dsavage peaknet net writes:
Building up F10 on my new quad-core uber-laptop is becoming a painful exercise in single-threadedness, at least as far as Package Manager is concerned. PM may be graphical and intuitive, but it's obviously not designed to use more than one core. When it's checking dependencies or installing packages, one core is solidly pegged at 100% while the other three cores are idling. Of the thousands of 64-bit F10 applications/tools/utilities, I wonder how many are aware of and can scale across multiple cores.
It's not a matter of "awareness". You cannot just take an arbitrary algorithm, and flip a magic switch to have it crunched by multiple CPUs.
Writing code to run on multiple CPUs is very different than writing single-threaded code. The logic is completely different. Rarely do you have an application where you can set one CPU to do X, another CPU to do Y, and have them go on their merry ways. Very few tasks can be accomplished that way. Rather, you will find that many times a multi-threaded application needs to have all of its execution threads coordinate their work between themselves and "talk" to each other. This introduces additional complications, and plenty of opportunities for hard-to-debug race conditions that will consume inordinate amounts of time to debug and fix.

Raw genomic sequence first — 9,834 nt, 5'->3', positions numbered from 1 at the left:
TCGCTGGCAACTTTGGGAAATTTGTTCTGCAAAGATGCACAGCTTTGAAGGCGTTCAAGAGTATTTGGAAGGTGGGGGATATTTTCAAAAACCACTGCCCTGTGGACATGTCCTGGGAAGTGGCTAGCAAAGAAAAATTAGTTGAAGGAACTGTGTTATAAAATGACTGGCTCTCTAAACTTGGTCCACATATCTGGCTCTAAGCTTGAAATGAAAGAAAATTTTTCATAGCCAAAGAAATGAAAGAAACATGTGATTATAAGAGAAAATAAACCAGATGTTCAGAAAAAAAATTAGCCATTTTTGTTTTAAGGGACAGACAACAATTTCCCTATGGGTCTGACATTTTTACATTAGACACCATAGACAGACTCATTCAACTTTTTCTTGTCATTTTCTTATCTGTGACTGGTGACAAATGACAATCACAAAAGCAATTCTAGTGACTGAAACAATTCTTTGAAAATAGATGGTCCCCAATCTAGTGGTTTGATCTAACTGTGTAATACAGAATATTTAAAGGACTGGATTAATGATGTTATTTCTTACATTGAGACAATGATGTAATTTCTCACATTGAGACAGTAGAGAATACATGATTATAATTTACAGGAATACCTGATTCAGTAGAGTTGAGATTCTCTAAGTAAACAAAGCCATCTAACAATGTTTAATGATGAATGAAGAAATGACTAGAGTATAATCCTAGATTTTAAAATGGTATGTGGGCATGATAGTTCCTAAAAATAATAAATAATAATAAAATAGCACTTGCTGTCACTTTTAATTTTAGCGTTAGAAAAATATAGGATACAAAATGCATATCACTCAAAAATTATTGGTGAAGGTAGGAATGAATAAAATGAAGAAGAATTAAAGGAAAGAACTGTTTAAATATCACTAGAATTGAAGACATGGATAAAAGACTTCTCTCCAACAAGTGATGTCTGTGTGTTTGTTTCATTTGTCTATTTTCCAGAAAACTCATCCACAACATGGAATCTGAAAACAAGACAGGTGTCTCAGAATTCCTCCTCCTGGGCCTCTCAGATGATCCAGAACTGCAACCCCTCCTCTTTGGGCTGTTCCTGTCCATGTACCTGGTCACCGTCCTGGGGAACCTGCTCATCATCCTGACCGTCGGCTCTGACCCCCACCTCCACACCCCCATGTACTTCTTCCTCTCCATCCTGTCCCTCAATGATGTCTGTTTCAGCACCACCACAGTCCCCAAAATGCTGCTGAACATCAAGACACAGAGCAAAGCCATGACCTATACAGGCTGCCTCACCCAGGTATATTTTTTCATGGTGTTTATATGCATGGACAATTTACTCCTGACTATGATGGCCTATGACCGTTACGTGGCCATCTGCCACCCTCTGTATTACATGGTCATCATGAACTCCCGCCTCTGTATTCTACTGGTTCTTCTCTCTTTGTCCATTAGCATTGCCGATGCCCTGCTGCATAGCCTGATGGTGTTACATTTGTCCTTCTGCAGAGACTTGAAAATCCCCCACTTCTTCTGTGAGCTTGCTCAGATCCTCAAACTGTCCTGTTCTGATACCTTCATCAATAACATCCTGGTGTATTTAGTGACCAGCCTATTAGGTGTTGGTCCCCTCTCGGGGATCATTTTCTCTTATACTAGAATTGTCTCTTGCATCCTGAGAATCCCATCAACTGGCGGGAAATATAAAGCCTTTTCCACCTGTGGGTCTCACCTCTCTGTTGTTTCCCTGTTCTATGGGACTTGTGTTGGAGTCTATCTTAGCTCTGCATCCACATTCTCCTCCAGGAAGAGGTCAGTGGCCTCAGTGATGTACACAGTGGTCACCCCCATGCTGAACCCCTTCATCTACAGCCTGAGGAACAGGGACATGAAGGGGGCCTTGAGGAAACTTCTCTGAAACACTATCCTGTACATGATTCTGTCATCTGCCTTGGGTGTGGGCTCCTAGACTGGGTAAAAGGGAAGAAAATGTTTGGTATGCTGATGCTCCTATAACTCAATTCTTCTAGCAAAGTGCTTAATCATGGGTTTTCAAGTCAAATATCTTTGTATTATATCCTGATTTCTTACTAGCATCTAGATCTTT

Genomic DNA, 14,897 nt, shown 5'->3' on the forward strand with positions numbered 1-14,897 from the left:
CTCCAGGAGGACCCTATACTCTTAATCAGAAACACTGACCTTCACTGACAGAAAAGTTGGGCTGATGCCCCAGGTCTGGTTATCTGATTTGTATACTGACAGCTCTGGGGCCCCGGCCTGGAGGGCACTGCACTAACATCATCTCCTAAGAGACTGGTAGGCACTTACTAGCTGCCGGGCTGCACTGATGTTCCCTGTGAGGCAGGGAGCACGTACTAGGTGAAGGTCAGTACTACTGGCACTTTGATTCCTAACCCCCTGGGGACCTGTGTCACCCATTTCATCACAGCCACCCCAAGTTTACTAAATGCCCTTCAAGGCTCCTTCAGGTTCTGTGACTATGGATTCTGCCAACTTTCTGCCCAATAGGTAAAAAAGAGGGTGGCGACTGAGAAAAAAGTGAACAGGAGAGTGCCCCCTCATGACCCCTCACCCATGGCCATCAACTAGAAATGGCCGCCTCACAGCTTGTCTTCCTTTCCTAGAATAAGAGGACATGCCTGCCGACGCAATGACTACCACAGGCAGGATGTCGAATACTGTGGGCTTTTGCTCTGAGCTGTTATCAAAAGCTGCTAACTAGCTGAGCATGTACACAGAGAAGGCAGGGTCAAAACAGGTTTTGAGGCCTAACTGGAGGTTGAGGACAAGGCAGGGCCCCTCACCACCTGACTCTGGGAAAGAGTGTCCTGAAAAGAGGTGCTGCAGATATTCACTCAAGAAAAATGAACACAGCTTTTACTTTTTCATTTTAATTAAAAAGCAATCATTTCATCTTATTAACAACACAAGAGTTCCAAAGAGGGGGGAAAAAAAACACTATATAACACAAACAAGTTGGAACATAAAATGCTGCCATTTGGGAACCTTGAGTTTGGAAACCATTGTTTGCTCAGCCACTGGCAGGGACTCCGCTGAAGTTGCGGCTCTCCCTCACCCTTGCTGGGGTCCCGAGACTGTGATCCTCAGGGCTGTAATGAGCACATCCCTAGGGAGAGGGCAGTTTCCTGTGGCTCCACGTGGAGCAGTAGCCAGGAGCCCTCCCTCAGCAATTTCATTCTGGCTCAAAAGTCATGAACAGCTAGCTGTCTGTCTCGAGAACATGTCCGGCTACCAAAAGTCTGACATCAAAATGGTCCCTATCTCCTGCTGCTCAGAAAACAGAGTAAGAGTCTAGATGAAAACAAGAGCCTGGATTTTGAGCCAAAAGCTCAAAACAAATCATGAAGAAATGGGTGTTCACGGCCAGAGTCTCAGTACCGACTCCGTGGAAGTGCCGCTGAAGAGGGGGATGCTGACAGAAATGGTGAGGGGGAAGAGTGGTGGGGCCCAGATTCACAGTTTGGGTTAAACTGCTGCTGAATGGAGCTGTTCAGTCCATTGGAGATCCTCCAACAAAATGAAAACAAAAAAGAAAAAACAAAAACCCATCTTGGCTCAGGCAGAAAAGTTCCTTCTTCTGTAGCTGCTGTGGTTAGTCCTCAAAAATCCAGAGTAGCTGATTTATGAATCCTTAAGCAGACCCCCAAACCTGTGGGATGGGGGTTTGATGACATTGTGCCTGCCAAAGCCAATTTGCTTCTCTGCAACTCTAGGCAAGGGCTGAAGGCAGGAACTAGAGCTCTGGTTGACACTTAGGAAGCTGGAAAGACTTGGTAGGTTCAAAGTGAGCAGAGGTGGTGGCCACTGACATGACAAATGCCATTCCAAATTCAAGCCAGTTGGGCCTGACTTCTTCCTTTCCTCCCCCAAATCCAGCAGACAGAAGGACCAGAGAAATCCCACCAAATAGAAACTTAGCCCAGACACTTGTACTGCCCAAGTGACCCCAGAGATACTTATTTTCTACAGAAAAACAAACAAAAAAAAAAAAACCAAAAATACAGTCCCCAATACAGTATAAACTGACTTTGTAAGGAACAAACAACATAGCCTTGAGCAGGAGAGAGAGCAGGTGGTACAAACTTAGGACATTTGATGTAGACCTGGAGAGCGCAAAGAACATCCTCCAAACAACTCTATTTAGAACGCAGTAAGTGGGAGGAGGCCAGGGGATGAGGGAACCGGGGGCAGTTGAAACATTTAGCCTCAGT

That's why most applications are single threaded, so the greatest benefit of multiple CPUs is to let you run multiple applications at the same time efficiently.
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